After recovering my composure and quietly explaining the coincidence to my friend, I fell into conversation with Keelta. I told her how affecting I'd found the scene, early in the film, in which she stands at an isolated bus stop outside Holyhead, clutching a pillow and blanket, choking back sad tears as she talks to Isaacs about the road ahead and the life she'd left behind. A second surprise followed. A trace of a grimace spread across Keelta's face and she raised her forefinger to her lips – before telling me that she had actually travelled to London a year before that scene was shot, in the company of friends, and made her way to Kilburn via Scotland.

During the week that followed, I revised my opinion of the film in light of the information imparted by Keelta, which helped me to see that Isaacs draws his subjects into a relationship not just of trust, but also of complicity. He coaxes performances out of people as if they were actors, and I longed to take a second look at certain scenes to watch that insidious process at work. Isaacs desire for a wider audience is understandable, but the means by which he seeks it (fabricating or recreating scenes and dramatizing facts) are deplorable. Before I had a chance either to fully process that thought or see the film again, another, even more startling surprise gave me further cause to rethink it.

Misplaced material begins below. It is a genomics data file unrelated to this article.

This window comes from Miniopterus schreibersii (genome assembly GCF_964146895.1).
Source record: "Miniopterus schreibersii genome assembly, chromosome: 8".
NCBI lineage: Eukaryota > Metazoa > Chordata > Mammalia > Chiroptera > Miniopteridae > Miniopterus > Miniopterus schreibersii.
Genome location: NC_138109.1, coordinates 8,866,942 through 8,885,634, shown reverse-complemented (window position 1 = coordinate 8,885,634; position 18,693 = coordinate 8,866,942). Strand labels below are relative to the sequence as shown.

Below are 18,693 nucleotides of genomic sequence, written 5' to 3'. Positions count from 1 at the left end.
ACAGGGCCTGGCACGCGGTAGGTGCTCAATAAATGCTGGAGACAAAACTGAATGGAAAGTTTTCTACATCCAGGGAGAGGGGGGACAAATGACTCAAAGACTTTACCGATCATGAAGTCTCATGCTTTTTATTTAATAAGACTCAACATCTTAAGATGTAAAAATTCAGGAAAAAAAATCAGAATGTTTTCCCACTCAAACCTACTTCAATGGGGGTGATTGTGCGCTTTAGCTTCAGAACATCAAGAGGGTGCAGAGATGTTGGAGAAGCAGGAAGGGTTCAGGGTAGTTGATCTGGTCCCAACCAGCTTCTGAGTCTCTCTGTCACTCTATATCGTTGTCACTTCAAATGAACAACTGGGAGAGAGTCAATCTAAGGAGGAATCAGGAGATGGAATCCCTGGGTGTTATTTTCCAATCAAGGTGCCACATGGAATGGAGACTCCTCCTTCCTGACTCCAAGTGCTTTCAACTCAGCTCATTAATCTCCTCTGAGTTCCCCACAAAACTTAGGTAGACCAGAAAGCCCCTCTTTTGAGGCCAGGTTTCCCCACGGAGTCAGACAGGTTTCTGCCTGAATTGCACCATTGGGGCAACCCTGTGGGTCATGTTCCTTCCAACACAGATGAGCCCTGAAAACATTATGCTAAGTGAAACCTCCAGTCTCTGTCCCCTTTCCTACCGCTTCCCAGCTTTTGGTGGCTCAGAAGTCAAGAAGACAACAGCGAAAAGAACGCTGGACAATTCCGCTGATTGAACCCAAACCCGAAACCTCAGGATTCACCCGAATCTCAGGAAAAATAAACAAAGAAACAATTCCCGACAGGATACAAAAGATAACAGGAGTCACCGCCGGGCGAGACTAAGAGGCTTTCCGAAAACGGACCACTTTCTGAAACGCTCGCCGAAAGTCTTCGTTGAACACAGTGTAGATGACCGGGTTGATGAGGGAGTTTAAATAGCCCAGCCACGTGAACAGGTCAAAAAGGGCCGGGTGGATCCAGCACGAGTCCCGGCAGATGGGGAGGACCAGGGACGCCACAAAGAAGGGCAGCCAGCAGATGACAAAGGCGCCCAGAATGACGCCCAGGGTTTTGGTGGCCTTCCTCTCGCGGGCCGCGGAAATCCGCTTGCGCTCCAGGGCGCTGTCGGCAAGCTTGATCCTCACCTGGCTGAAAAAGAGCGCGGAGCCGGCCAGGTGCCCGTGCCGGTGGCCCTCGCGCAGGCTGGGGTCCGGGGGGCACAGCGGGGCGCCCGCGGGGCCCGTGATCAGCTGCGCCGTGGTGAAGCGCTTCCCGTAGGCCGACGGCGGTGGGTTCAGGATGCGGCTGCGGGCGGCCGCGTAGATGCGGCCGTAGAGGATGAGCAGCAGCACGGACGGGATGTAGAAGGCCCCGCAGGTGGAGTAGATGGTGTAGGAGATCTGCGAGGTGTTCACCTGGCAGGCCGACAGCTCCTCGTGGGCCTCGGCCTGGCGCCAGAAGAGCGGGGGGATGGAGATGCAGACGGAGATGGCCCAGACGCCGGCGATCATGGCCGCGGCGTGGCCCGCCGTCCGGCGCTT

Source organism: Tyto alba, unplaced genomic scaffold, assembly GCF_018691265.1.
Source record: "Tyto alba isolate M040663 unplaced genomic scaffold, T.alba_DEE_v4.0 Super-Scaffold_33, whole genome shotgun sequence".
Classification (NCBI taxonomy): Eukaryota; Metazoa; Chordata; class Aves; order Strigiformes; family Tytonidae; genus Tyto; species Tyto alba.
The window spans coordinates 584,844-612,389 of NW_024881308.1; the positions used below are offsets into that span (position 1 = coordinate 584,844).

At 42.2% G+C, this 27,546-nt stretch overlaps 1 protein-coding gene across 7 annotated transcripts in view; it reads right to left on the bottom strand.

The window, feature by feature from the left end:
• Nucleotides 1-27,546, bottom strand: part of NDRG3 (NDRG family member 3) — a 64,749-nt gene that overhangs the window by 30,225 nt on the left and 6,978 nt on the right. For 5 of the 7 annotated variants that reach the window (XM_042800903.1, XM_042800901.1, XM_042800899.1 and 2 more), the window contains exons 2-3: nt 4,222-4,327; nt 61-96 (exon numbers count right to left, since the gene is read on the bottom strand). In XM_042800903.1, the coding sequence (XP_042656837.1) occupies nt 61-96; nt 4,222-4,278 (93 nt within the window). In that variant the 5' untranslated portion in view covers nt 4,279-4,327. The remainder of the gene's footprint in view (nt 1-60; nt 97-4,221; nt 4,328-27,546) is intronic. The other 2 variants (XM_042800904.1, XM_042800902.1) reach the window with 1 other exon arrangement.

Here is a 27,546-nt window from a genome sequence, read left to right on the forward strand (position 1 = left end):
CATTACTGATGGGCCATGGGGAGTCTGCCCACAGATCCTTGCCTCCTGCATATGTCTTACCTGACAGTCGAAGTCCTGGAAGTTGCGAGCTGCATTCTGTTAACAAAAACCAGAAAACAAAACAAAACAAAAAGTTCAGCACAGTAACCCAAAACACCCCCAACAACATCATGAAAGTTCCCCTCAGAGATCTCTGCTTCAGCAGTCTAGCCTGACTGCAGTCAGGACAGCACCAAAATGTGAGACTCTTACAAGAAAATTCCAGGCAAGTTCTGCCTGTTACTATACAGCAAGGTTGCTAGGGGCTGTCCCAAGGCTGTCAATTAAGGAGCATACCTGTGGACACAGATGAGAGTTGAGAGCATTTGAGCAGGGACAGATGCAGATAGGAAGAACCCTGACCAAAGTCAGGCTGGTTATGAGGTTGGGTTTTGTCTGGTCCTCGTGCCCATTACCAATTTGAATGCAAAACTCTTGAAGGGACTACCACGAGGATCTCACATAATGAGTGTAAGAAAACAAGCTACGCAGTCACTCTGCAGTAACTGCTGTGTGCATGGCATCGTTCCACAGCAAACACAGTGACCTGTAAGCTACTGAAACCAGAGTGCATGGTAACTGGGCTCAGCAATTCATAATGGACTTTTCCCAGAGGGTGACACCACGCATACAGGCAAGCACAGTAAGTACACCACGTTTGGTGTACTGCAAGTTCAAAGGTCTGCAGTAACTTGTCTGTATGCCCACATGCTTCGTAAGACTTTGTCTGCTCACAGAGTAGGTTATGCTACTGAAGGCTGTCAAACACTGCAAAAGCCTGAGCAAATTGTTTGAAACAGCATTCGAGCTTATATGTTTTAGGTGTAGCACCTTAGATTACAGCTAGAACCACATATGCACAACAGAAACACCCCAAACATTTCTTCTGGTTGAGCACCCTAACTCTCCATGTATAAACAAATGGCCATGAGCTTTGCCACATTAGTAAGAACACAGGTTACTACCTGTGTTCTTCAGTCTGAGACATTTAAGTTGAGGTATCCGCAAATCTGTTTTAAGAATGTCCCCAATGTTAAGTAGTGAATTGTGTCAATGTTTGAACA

In her review of The Road in the March edition of Sight & Sound, Sophie Mayer mentioned Iqbal Ahmed's book Sorrows of the Moon: A Journey Through London (2004). I ran an independent bookshop in West Hampstead back then and had received an advance copy of that book. I'd read and relished it, then consigned it to the back of my mind and a box in the back of a cupboard. My memory awakened, I ferreted Sorrows of the Moon. I was immediately taken aback by another discovery: the author photograph in the book made it plain that Iqbal Ahmed, the writer, and Iqbal, the hotel porter, were, in fact, one and the same person. With the benefit of hindsight, it seems ridiculous that I had failed to make that connection earlier, but I'm certain I won't be alone in that. Iqbal's other life, as a gifted author, is nowhere mentioned in the film. Isaacs has, once again, been 'economical with the truth'.